Kiser asked the duo—who previously worked together on the 2015 cartel neo-noir Sicario—if their process was any different this go-around due to Arrival’s extensive visual effects. “It didn’t change that much,” said Villeneuve, who professed his love for IRL sets (he claims the color of green screen actively makes him ill). “Where it became more complex was in post-production. When you have CGI artist in Vancouver and London the communication [about] how to be precise and give the right mood…was a challenge.”
In coordinating between these different production, Walker proved himself a crucial deputy, communicating vital ideas and information about how Arrival’s effects should be rendered while Villeneuve was otherwise preoccupied, wrangling a disparate group of collaborators to achieve his and Villeneuve’s vision—an act Walker described as “a calculation of tension and time.”
“I dreamed all my life about creating an alien,” said Villeneuve of Arrival’s memorable heptopod interlopers. He observed the challenge in creating “something that looked fresh and unique, but also credible.”
Villeneuve also observed the necessity of designing large-scale creatures in order to justify the aliens’ booming aural accompaniment—a low frequency sonic throb which utterly dominates the sound mix at several critical points in the film. “We incorporated sound design well before we even knew where we would be mixing,” said Walker. Ultimately, the production teamed up with the New Zealand-based studio that had previously done work for District 9.
Kiser asked the filmmakers how they maintained the ability to see the film through fresh eyes throughout post. Said Villeneuve, “It always starts with the screenplay. I’m trying to reach that emotion again as [we shoot]. After that, it’s fate.” Kiser then inquired about the value of friends and family work-in-progress screenings vs. previewing the film for the general public. “I like to show [the film] to someone who is either close enough to me to bring their baseball bat or to someone who doesn’t care at all,” he said.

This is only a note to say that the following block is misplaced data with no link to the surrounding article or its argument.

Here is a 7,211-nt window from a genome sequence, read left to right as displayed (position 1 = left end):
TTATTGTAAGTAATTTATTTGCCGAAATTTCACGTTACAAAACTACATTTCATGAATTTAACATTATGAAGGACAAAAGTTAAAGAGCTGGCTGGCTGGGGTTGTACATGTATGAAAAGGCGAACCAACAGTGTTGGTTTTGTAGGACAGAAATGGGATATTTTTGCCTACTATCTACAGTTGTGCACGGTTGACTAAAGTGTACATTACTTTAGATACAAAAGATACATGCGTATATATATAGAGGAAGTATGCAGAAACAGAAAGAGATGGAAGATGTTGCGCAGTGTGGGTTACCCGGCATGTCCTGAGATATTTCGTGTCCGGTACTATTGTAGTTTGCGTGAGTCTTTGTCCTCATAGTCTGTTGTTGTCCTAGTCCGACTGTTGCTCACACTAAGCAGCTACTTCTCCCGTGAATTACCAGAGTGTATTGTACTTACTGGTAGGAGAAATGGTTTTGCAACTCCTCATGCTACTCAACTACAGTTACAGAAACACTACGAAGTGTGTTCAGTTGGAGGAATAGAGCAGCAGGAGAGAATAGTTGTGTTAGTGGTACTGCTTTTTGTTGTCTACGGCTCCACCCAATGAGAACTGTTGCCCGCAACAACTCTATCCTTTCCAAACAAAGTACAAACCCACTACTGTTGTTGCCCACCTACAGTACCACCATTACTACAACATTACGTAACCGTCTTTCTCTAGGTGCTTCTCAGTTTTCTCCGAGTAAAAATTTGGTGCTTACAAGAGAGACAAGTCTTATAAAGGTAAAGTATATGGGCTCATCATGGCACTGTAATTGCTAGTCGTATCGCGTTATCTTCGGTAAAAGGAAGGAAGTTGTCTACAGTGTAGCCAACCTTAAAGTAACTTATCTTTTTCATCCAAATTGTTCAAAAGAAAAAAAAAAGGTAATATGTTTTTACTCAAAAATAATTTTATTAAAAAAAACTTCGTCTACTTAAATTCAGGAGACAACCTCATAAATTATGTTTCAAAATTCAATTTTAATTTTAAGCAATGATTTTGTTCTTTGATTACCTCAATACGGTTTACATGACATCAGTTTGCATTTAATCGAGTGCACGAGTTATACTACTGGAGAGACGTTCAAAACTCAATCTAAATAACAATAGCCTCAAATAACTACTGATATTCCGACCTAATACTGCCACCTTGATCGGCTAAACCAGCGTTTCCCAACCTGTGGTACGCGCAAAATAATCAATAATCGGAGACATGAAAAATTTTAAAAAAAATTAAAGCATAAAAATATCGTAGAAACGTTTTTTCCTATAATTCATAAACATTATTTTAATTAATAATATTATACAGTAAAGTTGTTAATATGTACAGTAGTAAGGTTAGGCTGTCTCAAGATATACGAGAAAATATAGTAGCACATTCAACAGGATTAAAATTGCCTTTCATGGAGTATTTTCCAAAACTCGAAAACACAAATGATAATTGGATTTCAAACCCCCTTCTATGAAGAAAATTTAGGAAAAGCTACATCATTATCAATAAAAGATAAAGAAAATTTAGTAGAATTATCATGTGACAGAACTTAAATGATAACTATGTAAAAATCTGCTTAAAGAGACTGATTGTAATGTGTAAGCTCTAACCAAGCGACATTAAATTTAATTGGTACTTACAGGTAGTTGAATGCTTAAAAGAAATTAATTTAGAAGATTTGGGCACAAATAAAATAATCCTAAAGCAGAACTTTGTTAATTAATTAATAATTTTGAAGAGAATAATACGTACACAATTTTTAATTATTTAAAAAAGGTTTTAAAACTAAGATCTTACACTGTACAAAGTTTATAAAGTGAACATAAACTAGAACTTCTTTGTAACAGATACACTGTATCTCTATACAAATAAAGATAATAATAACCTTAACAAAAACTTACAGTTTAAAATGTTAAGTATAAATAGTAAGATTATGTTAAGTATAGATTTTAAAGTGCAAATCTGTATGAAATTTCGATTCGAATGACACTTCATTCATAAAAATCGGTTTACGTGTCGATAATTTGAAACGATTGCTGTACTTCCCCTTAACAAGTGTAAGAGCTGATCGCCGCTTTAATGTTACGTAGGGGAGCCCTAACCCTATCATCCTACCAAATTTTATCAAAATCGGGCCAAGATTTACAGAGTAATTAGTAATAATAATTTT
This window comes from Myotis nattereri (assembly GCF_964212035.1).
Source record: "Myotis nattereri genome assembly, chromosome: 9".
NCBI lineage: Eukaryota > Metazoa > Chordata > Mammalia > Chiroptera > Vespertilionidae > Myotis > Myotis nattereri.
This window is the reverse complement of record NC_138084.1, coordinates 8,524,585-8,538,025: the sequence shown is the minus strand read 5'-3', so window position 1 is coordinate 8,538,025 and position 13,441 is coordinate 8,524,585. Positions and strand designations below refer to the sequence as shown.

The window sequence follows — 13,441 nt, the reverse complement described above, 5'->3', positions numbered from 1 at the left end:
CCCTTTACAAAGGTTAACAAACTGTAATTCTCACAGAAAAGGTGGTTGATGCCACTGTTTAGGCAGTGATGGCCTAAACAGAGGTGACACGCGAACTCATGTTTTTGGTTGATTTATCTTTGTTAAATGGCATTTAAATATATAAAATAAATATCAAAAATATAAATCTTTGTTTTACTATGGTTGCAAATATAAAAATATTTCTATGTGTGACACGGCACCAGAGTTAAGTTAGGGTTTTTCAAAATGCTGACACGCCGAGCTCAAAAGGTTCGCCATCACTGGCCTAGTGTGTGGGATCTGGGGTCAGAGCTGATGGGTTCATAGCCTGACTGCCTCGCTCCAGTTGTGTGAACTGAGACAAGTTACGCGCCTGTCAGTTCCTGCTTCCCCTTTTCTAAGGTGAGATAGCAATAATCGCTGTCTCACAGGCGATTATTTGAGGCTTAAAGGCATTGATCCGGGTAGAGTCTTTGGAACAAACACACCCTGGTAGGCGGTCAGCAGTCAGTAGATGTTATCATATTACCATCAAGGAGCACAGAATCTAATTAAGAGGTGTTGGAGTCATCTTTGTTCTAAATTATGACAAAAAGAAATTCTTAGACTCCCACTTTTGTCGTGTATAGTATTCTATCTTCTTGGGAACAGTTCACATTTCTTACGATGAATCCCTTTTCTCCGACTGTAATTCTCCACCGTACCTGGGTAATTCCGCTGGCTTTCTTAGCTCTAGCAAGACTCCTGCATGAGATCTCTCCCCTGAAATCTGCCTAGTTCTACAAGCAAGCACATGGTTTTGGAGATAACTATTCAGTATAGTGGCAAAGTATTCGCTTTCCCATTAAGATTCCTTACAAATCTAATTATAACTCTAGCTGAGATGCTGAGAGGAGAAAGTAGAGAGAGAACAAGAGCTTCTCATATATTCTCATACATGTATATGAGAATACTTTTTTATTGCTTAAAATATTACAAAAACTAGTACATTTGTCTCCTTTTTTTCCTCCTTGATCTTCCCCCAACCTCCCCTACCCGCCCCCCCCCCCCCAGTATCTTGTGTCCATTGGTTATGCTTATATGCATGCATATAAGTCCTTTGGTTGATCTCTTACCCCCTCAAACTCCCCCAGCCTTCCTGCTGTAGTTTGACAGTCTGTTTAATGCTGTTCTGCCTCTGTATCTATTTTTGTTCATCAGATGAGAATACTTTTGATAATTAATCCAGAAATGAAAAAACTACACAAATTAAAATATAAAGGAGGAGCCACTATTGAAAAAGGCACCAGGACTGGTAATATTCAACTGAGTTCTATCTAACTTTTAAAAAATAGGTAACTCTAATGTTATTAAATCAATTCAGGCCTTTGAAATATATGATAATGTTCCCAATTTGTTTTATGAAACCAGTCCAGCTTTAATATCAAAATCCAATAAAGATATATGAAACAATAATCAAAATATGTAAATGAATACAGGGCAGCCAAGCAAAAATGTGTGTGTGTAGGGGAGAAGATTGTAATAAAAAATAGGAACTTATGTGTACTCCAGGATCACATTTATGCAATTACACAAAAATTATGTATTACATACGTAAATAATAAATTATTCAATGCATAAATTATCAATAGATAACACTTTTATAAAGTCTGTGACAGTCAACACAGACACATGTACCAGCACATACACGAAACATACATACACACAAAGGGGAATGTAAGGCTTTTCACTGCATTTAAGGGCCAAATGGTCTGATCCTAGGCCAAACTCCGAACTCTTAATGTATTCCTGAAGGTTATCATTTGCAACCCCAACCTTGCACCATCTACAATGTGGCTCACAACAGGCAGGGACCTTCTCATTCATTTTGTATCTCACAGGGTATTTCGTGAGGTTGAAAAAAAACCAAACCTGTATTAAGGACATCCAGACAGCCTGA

Villeneuve described test screenings as a simultaneously “painful and useful” process. “It’s like having a premiere—and then you get to go back into the editing room. To give just enough, and not too much,” he said. Walker agreed: “There’s no denying when you’re in a room and people are restless,” he said.
Closing out the panel, Kiser gave a shout out to Arrival composer Jóhann Jóhannsson—yet another returning Sicario collaborator. “First, we edit the entire movie without music. Not a note,” said Villeneuve. According to the filmmakers, their approach was to make sure that each individual scene worked on its own without score, at which point they would reintroduce Jóhannsson’s accompaniment as “a strengthener.”
Villeneuve offered a final thought: “[I’m] not afraid to let long pieces of film go by with no dialogue,” he said. “My dream would be to be a silent filmmaker.” For Walker’s part, he cautioned filmmakers in the audience thusly: “Your first cut is never as good as your dailies—and never as bad as your first assembly.”
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(header, L-R: Kiser, Walker and Villeneuve)